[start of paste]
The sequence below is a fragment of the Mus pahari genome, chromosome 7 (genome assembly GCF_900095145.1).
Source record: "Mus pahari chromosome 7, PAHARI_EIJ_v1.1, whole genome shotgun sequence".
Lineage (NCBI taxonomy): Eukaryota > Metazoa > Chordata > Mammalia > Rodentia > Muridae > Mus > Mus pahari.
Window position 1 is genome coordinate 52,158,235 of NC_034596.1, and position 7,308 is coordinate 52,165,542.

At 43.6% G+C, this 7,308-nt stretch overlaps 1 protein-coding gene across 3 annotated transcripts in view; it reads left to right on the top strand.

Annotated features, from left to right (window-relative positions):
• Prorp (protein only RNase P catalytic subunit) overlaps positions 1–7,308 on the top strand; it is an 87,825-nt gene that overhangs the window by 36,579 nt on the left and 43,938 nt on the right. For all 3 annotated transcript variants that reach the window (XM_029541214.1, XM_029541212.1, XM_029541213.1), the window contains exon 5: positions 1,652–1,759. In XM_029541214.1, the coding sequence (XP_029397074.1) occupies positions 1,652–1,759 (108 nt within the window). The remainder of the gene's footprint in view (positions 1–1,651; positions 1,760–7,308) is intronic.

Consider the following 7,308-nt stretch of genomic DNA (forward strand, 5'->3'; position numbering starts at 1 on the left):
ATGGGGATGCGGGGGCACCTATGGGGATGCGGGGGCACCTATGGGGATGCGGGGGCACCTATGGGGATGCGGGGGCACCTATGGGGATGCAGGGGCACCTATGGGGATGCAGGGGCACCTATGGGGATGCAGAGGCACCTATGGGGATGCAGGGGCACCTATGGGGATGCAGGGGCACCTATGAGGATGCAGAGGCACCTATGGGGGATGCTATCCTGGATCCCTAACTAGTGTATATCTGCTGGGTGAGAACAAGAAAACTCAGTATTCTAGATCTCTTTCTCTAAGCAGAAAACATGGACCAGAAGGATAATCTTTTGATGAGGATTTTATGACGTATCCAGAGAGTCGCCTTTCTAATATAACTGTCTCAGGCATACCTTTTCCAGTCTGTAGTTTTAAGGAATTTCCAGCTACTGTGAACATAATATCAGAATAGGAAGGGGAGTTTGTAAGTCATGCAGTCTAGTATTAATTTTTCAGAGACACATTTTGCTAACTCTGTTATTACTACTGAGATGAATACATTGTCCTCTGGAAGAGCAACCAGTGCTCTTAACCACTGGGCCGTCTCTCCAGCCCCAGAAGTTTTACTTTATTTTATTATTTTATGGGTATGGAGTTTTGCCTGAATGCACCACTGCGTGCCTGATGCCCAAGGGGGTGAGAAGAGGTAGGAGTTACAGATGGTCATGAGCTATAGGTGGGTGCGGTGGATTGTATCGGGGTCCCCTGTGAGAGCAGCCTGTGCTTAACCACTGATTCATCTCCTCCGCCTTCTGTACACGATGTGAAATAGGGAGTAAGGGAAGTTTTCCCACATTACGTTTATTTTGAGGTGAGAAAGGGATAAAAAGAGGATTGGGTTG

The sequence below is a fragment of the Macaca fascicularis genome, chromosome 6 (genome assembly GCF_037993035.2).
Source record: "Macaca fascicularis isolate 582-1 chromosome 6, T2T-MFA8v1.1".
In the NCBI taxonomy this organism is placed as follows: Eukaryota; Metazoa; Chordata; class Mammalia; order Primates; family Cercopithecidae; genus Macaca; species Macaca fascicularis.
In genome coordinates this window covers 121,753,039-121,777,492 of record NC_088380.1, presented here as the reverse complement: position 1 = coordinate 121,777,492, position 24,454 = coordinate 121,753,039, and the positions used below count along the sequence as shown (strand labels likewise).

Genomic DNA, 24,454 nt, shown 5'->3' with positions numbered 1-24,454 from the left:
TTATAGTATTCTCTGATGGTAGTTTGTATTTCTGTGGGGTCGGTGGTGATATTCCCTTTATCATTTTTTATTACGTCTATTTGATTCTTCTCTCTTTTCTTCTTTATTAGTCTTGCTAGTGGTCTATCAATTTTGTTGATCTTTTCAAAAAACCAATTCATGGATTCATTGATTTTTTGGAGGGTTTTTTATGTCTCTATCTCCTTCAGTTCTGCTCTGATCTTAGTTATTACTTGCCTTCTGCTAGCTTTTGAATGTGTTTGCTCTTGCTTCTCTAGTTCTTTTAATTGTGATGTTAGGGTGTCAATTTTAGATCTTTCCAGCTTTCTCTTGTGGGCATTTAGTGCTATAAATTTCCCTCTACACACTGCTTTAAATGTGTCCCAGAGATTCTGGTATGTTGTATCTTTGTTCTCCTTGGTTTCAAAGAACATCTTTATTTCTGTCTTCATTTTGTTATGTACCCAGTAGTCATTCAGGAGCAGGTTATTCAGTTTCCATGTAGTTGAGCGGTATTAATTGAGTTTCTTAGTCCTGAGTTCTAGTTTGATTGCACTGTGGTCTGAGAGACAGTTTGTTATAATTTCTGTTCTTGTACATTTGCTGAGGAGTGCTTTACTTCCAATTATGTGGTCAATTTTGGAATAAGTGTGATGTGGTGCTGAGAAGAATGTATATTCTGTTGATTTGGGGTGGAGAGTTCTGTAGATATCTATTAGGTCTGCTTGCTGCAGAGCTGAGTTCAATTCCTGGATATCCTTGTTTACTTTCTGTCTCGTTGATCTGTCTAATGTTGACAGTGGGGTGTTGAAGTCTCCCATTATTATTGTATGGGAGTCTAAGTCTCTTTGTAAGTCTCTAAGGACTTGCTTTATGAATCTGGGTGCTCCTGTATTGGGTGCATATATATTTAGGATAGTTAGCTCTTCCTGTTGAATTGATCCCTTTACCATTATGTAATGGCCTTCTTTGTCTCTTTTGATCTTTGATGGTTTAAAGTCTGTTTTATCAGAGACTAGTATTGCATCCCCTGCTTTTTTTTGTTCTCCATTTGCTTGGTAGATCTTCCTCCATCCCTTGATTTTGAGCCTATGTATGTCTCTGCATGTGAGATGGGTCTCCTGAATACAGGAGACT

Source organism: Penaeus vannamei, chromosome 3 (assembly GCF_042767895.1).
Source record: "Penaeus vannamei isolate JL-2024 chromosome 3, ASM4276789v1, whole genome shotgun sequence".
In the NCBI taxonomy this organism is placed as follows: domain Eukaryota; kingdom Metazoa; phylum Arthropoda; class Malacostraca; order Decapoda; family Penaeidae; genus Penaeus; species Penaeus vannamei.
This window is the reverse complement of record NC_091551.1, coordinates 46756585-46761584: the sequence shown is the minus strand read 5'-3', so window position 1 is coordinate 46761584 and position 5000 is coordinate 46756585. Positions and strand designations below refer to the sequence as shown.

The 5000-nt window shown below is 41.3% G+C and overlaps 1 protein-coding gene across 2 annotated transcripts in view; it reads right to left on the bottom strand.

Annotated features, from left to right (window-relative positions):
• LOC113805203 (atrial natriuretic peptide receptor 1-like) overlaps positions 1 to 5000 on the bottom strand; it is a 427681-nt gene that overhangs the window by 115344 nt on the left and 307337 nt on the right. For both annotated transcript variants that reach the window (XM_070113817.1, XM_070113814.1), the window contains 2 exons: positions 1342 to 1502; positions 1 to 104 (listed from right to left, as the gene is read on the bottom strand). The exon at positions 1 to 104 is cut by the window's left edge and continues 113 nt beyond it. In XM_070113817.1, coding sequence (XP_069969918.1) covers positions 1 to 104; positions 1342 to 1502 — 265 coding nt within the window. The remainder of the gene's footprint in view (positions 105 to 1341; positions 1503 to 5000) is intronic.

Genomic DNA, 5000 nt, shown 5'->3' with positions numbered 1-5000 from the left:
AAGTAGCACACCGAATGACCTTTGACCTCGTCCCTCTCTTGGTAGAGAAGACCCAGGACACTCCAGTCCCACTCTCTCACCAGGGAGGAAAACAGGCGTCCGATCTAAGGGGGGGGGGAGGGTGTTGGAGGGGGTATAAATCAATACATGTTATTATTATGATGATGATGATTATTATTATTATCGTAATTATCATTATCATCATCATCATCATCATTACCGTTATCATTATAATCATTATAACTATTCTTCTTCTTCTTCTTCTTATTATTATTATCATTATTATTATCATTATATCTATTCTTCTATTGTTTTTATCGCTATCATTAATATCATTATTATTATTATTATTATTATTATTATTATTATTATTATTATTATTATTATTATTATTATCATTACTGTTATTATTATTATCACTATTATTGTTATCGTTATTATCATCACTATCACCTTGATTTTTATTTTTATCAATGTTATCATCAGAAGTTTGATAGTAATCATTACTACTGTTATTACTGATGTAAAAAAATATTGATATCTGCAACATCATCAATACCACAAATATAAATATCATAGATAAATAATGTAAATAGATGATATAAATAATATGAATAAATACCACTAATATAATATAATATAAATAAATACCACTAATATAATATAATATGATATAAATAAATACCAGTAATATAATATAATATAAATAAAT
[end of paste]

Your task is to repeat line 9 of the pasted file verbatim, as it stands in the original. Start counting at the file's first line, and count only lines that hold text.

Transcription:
ATGGGGATGCGGGGGCACCTATGGGGATGCGGGGGCACCTATGGGGATGCGGGGGCACCTATGGGGATGCGGGGGCACCTATGGGGATGCAGGGGCACCTATGGGGATGCAGGGGCACCTATGGGGATGCAGAGGCACCTATGGGGATGCAGGGGCACCTATGGGGATGCAGGGGCACCTATGAGGATGCAGAGGCACCTATGGGGGATGCTATCCTGGATCCCTAACTAGTGTATATCTGCTGGGTGAGAACAAGAAAACTCAGTATTCTAGATCTCTTTCTCTAAGCAGAAAACATGGACCAGAAGGATAATCTTTTGATGAGGATTTTATGACGTATCCAGAGAGTCGCCTTTCTAATATAACTGTCTCAGGCATACCTTTTCCAGTCTGTAGTTTTAAGGAATTTCCAGCTACTGTGAACATAATATCAGAATAGGAAGGGGAGTTTGTAAGTCATGCAGTCTAGTATTAATTTTTCAGAGACACATTTTGCTAACTCTGTTATTACTACTGAGATGAATACATTGTCCTCTGGAAGAGCAACCAGTGCTCTTAACCACTGGGCCGTCTCTCCAGCCCCAGAAGTTTTACTTTATTTTATTATTTTATGGGTATGGAGTTTTGCCTGAATGCACCACTGCGTGCCTGATGCCCAAGGGGGTGAGAAGAGGTAGGAGTTACAGATGGTCATGAGCTATAGGTGGGTGCGGTGGATTGTATCGGGGTCCCCTGTGAGAGCAGCCTGTGCTTAACCACTGATTCATCTCCTCCGCCTTCTGTACACGATGTGAAATAGGGAGTAAGGGAAGTTTTCCCACATTACGTTTATTTTGAGGTGAGAAAGGGATAAAAAGAGGATTGGGTTG